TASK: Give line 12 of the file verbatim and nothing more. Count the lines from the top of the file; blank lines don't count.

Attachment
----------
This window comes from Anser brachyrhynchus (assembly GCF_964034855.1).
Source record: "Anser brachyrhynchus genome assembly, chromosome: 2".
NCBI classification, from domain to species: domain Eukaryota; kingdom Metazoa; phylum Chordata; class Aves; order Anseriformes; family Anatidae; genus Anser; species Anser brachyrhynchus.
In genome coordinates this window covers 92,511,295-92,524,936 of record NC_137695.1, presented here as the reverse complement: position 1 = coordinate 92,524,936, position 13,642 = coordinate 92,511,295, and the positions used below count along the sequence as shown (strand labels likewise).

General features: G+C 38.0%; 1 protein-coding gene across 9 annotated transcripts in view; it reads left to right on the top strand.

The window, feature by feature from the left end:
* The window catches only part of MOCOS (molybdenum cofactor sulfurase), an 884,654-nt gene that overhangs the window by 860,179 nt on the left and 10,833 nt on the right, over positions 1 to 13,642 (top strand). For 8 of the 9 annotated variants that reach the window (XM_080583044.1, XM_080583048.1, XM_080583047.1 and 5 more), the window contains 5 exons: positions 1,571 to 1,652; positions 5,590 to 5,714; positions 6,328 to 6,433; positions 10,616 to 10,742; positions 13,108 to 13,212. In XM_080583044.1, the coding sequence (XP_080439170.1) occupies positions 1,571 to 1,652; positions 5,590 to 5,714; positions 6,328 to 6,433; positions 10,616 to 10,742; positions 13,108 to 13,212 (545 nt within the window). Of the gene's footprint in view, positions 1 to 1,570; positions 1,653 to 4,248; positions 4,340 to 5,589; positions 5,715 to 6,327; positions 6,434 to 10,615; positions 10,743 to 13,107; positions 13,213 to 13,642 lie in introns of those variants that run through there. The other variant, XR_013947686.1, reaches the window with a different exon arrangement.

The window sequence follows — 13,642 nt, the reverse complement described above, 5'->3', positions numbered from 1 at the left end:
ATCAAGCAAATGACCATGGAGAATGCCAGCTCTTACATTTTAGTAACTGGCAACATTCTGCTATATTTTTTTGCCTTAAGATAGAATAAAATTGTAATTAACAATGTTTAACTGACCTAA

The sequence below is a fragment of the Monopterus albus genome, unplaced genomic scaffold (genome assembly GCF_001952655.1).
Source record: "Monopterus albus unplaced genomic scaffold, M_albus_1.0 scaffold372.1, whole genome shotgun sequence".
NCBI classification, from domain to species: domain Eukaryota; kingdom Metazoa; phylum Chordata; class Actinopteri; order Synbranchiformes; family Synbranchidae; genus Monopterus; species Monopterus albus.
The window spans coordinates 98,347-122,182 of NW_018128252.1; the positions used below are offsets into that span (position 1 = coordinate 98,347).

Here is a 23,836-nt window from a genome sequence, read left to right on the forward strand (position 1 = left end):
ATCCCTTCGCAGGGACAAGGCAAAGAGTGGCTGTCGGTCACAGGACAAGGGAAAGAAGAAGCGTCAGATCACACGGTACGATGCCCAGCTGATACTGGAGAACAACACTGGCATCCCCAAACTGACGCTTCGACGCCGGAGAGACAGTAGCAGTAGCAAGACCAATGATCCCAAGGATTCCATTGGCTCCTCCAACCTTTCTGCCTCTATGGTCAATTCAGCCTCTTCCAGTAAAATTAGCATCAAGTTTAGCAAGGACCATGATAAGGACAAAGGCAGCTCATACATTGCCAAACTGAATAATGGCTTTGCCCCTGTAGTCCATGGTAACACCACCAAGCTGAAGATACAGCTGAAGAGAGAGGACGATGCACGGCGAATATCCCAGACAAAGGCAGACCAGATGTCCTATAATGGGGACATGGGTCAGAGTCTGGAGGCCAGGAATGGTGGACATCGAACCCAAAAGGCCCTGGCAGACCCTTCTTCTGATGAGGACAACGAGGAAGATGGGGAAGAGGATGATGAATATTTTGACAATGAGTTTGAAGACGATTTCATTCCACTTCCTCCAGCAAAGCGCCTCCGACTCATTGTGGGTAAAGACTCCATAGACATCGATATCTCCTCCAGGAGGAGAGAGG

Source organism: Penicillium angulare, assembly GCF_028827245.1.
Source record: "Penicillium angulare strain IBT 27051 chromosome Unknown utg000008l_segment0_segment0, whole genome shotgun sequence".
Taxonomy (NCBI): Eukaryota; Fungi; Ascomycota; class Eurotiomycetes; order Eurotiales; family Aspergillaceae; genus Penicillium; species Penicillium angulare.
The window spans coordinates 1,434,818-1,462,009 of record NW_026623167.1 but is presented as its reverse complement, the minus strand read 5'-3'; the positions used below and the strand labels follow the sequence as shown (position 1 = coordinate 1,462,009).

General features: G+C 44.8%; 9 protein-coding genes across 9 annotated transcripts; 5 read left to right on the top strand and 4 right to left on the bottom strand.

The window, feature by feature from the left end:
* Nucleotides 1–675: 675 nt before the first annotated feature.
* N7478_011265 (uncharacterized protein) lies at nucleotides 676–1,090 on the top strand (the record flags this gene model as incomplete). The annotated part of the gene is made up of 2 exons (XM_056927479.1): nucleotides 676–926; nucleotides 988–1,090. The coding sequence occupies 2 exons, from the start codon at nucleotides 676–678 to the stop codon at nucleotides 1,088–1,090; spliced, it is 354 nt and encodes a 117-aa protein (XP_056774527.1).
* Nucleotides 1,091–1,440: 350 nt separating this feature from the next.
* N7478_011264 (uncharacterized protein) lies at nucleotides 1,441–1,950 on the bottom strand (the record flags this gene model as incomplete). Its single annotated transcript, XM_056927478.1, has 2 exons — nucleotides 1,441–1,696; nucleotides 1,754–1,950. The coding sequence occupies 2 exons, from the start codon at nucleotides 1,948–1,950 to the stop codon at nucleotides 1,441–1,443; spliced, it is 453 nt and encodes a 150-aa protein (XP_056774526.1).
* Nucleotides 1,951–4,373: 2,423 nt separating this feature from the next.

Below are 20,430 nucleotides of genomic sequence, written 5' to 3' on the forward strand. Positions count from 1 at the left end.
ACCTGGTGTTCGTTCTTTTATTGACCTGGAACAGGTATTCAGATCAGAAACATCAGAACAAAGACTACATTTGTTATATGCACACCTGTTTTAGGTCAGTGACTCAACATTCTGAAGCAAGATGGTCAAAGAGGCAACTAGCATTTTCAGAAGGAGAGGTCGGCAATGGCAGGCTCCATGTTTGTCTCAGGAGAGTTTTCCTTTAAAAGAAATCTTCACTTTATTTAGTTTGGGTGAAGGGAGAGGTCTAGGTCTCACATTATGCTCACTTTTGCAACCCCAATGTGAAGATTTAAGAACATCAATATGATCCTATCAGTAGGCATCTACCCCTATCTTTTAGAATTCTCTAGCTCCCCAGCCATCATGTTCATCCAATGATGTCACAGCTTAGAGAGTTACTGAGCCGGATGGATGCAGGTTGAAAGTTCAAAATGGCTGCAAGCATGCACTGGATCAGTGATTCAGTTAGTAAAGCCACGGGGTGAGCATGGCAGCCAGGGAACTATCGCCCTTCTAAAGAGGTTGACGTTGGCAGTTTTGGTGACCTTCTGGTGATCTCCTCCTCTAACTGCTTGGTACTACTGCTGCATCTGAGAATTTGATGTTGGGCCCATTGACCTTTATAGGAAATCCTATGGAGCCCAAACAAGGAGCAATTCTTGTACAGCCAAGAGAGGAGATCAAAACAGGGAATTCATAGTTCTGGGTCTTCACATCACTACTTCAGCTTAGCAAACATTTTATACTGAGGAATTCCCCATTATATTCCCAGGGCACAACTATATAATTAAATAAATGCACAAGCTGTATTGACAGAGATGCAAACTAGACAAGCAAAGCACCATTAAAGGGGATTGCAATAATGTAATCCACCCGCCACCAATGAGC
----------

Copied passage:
NCBI classification, from domain to species: domain Eukaryota; kingdom Metazoa; phylum Chordata; class Actinopteri; order Synbranchiformes; family Synbranchidae; genus Monopterus; species Monopterus albus.